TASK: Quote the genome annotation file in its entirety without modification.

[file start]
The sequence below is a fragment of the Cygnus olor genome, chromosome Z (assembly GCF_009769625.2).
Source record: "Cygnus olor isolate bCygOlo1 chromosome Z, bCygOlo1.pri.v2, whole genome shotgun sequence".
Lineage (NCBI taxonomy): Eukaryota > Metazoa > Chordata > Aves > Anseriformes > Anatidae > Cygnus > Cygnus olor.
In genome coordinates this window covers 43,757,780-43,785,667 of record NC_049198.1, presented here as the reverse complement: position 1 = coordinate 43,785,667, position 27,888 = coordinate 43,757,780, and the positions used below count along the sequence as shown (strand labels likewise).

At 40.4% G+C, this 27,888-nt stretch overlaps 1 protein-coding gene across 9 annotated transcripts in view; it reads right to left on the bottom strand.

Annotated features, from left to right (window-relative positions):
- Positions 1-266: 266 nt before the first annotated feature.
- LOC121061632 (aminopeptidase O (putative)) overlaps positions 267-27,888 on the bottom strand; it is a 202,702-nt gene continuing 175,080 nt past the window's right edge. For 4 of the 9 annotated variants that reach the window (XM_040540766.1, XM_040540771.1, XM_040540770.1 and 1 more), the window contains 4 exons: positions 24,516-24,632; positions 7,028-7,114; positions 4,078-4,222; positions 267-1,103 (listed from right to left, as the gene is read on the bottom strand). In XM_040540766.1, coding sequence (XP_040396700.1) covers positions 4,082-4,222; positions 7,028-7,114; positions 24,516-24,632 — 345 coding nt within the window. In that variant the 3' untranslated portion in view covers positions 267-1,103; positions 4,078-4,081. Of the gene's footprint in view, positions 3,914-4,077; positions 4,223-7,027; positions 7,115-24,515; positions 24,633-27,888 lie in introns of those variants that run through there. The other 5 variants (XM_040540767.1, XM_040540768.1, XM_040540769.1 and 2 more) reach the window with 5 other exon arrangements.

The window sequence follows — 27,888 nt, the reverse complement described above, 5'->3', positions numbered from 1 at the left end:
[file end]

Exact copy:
The sequence below is a fragment of the Cygnus olor genome, chromosome Z (assembly GCF_009769625.2).
Source record: "Cygnus olor isolate bCygOlo1 chromosome Z, bCygOlo1.pri.v2, whole genome shotgun sequence".
Lineage (NCBI taxonomy): Eukaryota > Metazoa > Chordata > Aves > Anseriformes > Anatidae > Cygnus > Cygnus olor.
In genome coordinates this window covers 43,757,780-43,785,667 of record NC_049198.1, presented here as the reverse complement: position 1 = coordinate 43,785,667, position 27,888 = coordinate 43,757,780, and the positions used below count along the sequence as shown (strand labels likewise).

At 40.4% G+C, this 27,888-nt stretch overlaps 1 protein-coding gene across 9 annotated transcripts in view; it reads right to left on the bottom strand.

Annotated features, from left to right (window-relative positions):
- Positions 1-266: 266 nt before the first annotated feature.
- LOC121061632 (aminopeptidase O (putative)) overlaps positions 267-27,888 on the bottom strand; it is a 202,702-nt gene continuing 175,080 nt past the window's right edge. For 4 of the 9 annotated variants that reach the window (XM_040540766.1, XM_040540771.1, XM_040540770.1 and 1 more), the window contains 4 exons: positions 24,516-24,632; positions 7,028-7,114; positions 4,078-4,222; positions 267-1,103 (listed from right to left, as the gene is read on the bottom strand). In XM_040540766.1, coding sequence (XP_040396700.1) covers positions 4,082-4,222; positions 7,028-7,114; positions 24,516-24,632 — 345 coding nt within the window. In that variant the 3' untranslated portion in view covers positions 267-1,103; positions 4,078-4,081. Of the gene's footprint in view, positions 3,914-4,077; positions 4,223-7,027; positions 7,115-24,515; positions 24,633-27,888 lie in introns of those variants that run through there. The other 5 variants (XM_040540767.1, XM_040540768.1, XM_040540769.1 and 2 more) reach the window with 5 other exon arrangements.

The window sequence follows — 27,888 nt, the reverse complement described above, 5'->3', positions numbered from 1 at the left end: